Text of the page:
Google (NASDAQ:GOOG) for year has been ranked amongst the top stocks. The company and the investors have enjoyed this luxury as the stocked rose over 500% over the decade. Most of which is due to the growth in search and mobile devices. Google (NASDAQ:GOOG) is now the market leader that controls 58% of the world’s internet search and 85% of the mobile market through Android fall under Google (NASDAQ:GOOG)’s control. Google (NASDAQ:GOOG) moves forward in this line in coordination with Microsoft (NYSE:MLFT)’s business with free operating system and cloud software.
With the pace with which the IT sector is developing and how rapidly it’s changing, with newer competition ready to enter the market, will Google (NASDAQ:GOOG) forever remain the number one or will other companies take the lead. Being very optimistic, one could believe that Google (NASDAQ:GOOG) will keep expanding into new markets seeking new areas to generate revenues from.
Google (NASDAQ:GOOG) might be a strong brand, but its business is vulnerable and will always be. It’s an easy target for those generating revenue through social networking. Google (NASDAQ:GOOG) launched its Orkut, which never really saw the light of success and then in 2011 Google (NASDAQ:GOOG) tried its hand again in social networks and launched Google (NASDAQ:GOOG) +. According to statistics, Google (NASDAQ:GOOG) + users went from 359 million to 1.15 billion in the years 2012 to 2013. But as of now, only 343 million of those accounts are currently active according to figures presented by the tracking site We are Social. This clearly a sign of trouble for Google (NASDAQ: GOOG) as Facebook (NASDAQ:FB) is coming up with new innovative updates and launches on a regular basis. Just last April Facebook launched Home, which turned Android devices into Facebook phones. If Facebook (NASDAQ:FB) OS obtains the required hardware and software support, it would soon be up and running which would in return have a crippling effect on Google (NASDAQ:GOOG).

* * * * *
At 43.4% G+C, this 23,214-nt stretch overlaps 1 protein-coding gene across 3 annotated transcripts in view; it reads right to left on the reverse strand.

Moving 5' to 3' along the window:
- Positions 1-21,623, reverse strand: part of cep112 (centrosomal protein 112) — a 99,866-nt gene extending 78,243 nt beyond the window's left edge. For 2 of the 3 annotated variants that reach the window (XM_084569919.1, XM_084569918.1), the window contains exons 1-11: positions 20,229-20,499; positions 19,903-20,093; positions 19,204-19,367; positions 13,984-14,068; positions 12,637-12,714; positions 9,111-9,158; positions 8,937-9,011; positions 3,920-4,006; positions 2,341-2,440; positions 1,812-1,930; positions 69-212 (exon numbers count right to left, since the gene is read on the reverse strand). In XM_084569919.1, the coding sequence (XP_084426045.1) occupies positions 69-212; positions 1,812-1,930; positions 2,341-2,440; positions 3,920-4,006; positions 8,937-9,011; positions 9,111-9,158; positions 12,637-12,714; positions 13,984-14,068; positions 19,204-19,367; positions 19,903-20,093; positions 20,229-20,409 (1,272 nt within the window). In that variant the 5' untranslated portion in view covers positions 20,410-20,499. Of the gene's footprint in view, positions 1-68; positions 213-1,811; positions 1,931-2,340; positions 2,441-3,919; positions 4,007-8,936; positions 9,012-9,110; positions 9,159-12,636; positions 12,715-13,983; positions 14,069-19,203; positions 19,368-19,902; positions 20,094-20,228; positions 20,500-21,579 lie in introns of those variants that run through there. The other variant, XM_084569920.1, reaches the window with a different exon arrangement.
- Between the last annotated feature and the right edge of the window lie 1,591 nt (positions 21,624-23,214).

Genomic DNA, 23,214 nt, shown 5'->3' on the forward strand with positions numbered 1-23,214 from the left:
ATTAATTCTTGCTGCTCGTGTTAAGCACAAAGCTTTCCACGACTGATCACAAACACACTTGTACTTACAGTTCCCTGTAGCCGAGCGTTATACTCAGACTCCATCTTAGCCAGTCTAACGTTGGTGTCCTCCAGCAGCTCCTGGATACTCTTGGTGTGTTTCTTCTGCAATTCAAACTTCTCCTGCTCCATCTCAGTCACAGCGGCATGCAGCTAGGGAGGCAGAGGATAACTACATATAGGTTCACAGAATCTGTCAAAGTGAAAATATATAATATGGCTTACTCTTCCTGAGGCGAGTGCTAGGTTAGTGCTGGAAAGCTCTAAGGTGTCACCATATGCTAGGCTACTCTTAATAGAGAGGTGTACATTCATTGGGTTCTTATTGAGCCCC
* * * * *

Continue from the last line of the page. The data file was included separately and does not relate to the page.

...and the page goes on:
Another weak point for Google (NASDAQ:GOOG) was its product search. Not long ago Google (NASDAQ:GOOG) started Google (NASDAQ:GOOG) shopping, with free price listing from merchants, but in 2012 as the growth increased and customers became more frequent Google (NASDAQ:GOOG) started charging for the listing. At that point, Google (NASDAQ:GOOG) wasn’t in the position to make such demands as it was still new in this market with only 30 million product searches compared to competitors like eBay (NASDAQ:EBAY) with over 900 million products or Amazon (NASDAQ:AMZN) which had 335 million.
Google (NASDAQ:GOOG) is one of the leading tech companies in the market. Google (NASDAQ:GOOG) has invested into military robots, healthcare, artificial intelligence and smart cars. At this point, speculators believe that the projects of military robots and artificial intelligence will eventually be a flop. Google (NASDAQ:GOOG) is also trying its luck in the experimental drug for age related diseases.
In the auto market, Google (NASDAQ:GOOG)’s driverless car at this point doesn’t seem very promising. As competitors like MobilEye (NYSE:MBLY) is offering a similar yet much better driverless experience at a much lower price.